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Hispano-Moroccan War (1859–60)

The Hispano-Moroccan War, also known as the Spanish–Moroccan War, the First Moroccan War, the Tetuán War, or, in Spain, as the African War (Spanish: Guerra de África), was fought from Spain's declaration of war on Morocco on 22 October 1859 until the Treaty of Wad-Ras on 26 April 1860. It began with a conflict over the borders of the Spanish city of Ceuta and was fought in northern Morocco. Morocco sued for peace after the Spanish victory at the Battle of Tetuán.

Hispano-Moroccan War
MARIANO FORTUNY - La Batalla de Tetuán (Museo Nacional de Arte de Cataluña, 1862-64. Óleo sobre lienzo, 300 x 972 cm).jpg
Mariano Fortuny's depiction of the Battle of Tetuan, oil on canvas (MNAC).
Date22 October 1859 – 26 April 1860
Location
Northern Morocco
Result

Spanish victory
Treaty of Wad-Ras:

Belligerents
Spain Spain Flag of Morocco 1666 1915.svg Morocco
Commanders and leaders
Spain Isabella II
Spain Antonio Ros de Olano
Spain Leopoldo O'Donnell
Spain Juan de Zavala
Spain Juan Prim
Flag of Morocco 1666 1915.svg Mohammed IV
Strength
40,000 140,000
Casualties and losses

4,040 dead [1] (1,152 in battle and 2,888 from disease)

4,994 wounded
6,000 dead

BackgroundEdit

Throughout the 19th century, Morocco suffered military defeats at the hands of the Europeans, notably in the Franco-Moroccan War in 1844. In 1856 the British were able to pressure Morocco into signing the Anglo-Moroccan treaties of Friendship which instated limitations on Moroccan Customs duties and brought an end to Royal monopolies.

The course of the warEdit

The casus belli for Spain were the unrelenting attacks of berber tribesmen on Spanish settlements in North Africa; following unfruitful negotiations with the sultan vis-à-vis the reparations (the later, unable to control the cabilas, actually died in the midst of negotiations and was replaced by his brother), a declaration of war propelled by Leopoldo O'Donnell was unanimously passed by the Congress of Deputies on 22 October 1859.[2]

 
Spanish infantry during the war, by José Benlliure.

The Spaniards reached Tetuán on February 3, 1860. They bombarded the city for the following 2 days which allowed chaos to reign free, Riffian tribesmen poured into the city and pillaged it (mainly the Jewish quarters). The Moroccan historian Ahmad ibn Khalid al-Nasiri described the looting during the bombardment:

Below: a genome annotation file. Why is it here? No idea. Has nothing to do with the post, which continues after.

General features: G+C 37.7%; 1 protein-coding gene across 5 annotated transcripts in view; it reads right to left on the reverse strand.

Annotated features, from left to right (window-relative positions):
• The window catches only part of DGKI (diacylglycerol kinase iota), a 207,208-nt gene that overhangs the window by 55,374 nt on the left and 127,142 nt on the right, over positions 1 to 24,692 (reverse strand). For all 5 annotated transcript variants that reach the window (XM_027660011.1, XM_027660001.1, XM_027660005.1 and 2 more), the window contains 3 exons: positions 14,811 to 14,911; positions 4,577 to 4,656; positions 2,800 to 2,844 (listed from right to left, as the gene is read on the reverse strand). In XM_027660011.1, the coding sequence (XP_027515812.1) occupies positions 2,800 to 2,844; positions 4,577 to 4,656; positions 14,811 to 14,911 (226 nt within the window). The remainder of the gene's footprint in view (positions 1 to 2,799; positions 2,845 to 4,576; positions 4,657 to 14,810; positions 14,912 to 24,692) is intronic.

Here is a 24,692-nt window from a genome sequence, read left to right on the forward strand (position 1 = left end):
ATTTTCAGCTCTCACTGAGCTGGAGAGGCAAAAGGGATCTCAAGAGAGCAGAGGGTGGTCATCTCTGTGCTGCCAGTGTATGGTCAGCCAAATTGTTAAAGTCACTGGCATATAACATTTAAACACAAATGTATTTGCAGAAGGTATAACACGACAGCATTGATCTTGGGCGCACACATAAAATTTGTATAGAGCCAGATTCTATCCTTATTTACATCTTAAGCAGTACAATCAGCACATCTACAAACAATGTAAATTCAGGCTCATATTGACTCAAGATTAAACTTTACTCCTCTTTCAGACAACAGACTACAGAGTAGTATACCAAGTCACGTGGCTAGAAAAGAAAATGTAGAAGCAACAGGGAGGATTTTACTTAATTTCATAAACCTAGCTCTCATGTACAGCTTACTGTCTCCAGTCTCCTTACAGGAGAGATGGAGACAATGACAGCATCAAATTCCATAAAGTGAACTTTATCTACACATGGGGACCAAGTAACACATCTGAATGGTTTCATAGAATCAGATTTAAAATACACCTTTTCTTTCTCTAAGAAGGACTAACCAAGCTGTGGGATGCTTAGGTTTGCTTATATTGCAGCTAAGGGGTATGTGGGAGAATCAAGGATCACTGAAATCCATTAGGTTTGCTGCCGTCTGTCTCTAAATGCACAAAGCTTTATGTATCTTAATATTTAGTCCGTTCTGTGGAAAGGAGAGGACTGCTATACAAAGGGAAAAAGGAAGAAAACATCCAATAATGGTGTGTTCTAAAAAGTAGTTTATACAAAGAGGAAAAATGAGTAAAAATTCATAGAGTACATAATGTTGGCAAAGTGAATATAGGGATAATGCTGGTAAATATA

A tumult broke out in the town,... the hand of the mob stretched out to plunder, and even [normal] people took off the cloak of decency.... People of the Jabal, and the Arabs, and the riffraff began to pillage and steal; they broke down the doors of the houses and the shops.... keeping at it the whole night until the morning

On February 5 the Spanish entered the city, ending both the battle and the war.

AftermathEdit

 
The Peace of Wad-Ras, by Joaquín Domínguez Bécquer (1870).

Following an armistice of 32 days,[3] the Treaty of Wad-Ras or Peace of Tetouan was signed on 26 April 1860. The treaty contemplated the extension on perpetuity of the Spanish presence in Ceuta and Melilla, the end of tribal raids on those cities, the recognition by Morocco of Spanish sovereignty over the Chafarinas Islands, the retrocession of the territory of Santa Cruz de la Mar Pequeña (a territory of uncertain location by that time, ultimately Sidi Ifni) to Spain in order to establish a fishing post, the permission to missionaries for establishing a Christian church in Tetuoan, and the Spanish administration over the later city until reparations of 20,000,000 duros were paid.[4]

Once Morocco paid the compensation (partially through money lent by the British), O'Donnell retired his troops from Tetuoan.[5]

ReferencesEdit

  1. ^ Warfare and Armed Conflicts: A Statistical Encyclopedia of Casualty and Other Figures, 1492-2015, 4th ed., Micheal Clodfelter, p. 199.
  2. ^ Fernández-Rivero 2011, pp. 470–471.
  3. ^ Villatoro, Manuel P. (9 May 2017). "El héroe vasco que defendió España frente a miles de rifeños en la épica batalla de Wad Ras". ABC.
  4. ^ Romero Morales 2014, pp. 639–640.
  5. ^ Romero Morales 2014, p. 640.

SourcesEdit